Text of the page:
The organizational body behind Matter has promised that the new standard will be the great unifier of smart homes. While it is absolutely the beginning of something great, it won't mean a lot for HomeKit users out of the gate.
Matter is a new smart home standard that will work with nearly all manufacturer ecosystems with a single certification. The centralized process will allow you to create that same lightbulb but instead of getting independent certifications, you just get certified with Matter.
After a few short delays, Matter is set to release this fall and launch with more than 130 devices. Those Matter-certified devices will work with Apple Home, Alexa, Google Assistant, and SmartThings out of the box.
Prior to Matter, device manufacturers have to get certifications for each platform. For example, if you were developing a smart light bulb, you'd have to be certified to work with Apple Home, Samsung SmartThings, Google Assistant, and Amazon Alexa.
For accessory makers, this is a costly and drawn-out process that slows the release of accessories to the market. It also frustrates users as manufacturers may choose to only work with one platform or another.
Matter aims to ease these burdens.
Matter's road to 1.0
Matter has been a joint effort led by the Connectivity Standards Alliance. Apple, among many others, is a member of the CSA and has worked in making decisions for the standard.
Since its announcement, Matter seemingly had a bumpy road on its way to an initial release. With so many players working together, it would be more surprising if there weren't delays.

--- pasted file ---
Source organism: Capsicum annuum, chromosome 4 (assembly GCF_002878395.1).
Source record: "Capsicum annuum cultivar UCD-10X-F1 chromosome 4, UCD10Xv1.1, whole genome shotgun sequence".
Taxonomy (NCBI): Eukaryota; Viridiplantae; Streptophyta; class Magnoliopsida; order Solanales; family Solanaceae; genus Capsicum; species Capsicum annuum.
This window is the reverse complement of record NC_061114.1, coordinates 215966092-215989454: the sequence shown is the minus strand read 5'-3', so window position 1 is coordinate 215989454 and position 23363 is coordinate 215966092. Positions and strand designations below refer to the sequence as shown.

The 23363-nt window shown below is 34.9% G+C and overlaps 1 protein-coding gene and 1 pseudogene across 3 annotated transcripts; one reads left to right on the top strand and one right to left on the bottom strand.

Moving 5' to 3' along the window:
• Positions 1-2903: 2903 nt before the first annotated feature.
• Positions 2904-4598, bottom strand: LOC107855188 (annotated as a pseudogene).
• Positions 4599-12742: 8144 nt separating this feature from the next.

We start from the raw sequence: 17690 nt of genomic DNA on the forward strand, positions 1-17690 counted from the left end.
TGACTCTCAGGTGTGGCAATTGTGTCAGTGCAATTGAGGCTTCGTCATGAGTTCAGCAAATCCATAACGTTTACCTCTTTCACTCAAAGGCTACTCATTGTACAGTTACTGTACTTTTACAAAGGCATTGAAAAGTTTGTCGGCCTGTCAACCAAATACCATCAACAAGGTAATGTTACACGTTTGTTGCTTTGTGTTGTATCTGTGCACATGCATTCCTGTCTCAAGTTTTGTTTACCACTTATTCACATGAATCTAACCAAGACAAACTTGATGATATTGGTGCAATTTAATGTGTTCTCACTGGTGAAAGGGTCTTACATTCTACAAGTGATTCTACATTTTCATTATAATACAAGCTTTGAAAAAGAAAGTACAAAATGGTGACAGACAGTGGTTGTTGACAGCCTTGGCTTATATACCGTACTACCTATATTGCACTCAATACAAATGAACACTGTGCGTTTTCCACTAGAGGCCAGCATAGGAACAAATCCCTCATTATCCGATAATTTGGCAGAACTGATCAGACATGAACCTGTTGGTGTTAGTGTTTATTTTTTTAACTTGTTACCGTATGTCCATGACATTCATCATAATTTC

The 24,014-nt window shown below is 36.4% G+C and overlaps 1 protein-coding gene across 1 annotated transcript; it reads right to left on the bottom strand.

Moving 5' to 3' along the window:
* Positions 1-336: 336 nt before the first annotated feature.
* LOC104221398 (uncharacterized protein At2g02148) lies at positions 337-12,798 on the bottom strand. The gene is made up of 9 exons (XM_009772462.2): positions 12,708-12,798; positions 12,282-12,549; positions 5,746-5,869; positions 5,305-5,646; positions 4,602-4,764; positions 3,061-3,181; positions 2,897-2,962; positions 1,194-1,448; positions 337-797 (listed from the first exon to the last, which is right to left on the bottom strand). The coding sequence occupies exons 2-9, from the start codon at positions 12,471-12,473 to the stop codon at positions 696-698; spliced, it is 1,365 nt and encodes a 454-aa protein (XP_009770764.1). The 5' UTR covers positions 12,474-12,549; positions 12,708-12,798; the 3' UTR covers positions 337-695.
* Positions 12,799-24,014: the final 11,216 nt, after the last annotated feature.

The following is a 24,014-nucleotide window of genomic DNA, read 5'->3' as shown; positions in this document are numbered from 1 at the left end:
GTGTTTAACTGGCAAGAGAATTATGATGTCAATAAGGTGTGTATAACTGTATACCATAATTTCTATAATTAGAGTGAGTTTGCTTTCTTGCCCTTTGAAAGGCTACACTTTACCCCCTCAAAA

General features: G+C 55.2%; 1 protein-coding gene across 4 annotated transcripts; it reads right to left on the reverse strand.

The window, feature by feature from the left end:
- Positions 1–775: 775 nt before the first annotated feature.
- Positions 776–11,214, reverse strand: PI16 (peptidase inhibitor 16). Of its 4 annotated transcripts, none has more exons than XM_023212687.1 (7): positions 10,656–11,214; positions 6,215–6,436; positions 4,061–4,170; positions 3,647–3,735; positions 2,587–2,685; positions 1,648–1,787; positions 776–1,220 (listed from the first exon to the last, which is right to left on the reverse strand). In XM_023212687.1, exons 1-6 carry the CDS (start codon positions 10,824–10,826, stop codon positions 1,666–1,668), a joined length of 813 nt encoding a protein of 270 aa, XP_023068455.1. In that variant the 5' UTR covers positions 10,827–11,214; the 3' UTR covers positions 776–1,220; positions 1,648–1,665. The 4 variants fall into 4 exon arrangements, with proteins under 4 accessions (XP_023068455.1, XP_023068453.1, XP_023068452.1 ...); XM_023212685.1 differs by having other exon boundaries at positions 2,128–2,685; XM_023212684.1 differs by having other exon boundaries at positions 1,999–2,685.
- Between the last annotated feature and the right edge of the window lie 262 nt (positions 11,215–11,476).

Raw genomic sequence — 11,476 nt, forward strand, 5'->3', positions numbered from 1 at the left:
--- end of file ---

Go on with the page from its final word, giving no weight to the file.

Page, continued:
The most recent hold-up was announced in March, pushing the release just slightly. Matter was expected to be available "mid-2022" but has shifted to the fall instead.
By all expectations, this isn't a huge delay and the benefits are worth it.
As the Matter SDK was continuously modified in early 2022, the CSA — the standards alliance behind Matter — determined that a ninth testing event would be beneficial. The developers prioritized stability, cleanup, and code quality as they marched toward release.
The CSA told AppleInsider that it had added extra testing events that saw more than 130 devices from more than 50 companies in testing. The testing event helped to ensure that the standard is reliable from day one.
Beyond adding a testing event, member organizations have continued to contribute to the standard. What started as supporting roughly five to six platforms — including iOS — has now ballooned to 16.
That's 16 at launch, with iOS, Android, Linux, and 13 others included.
This isn't Matter's first delay, but amid the trials and tribulations brought on during the COVID outbreak, the light is now at the end of the tunnel.
Similarities with Apple Home
Partially because of Apple's contributions, many aspects of Matter mirror that of HomeKit, or what is now called Apple Home.
For example, the Matter certification process requires devices to meet a stringent set of criteria. Hardware is independently tested in regional labs to ensure they meet all requirements.
That's similar to HomeKit, in that accessories are sent to Apple for testing before receiving the much-sought certification badge. Other platforms share similar requirements.
Devices also work primarily locally instead of being reliant on the cloud. Should a company go under, products should continue to operate thanks to local connections and hubs instead of becoming unusable.
The pairing process also mirrors that of Apple Home with unique codes printed on the devices. During Apple's WWDC pledge to support Matter, Apple boasted how its ultra-secure pairing process was the foundation for Matter.
How Matter will work with Apple Home
Theoretically, Matter devices will just work with Apple Home. A Matter device will have a pairing code that can be scanned and added to the Home app like a HomeKit-enabled accessory.
It will then operate indistinguishably from a HomeKit accessory. If you have HomeKit devices in your home, they'll work alongside any Matter accessories you choose to add.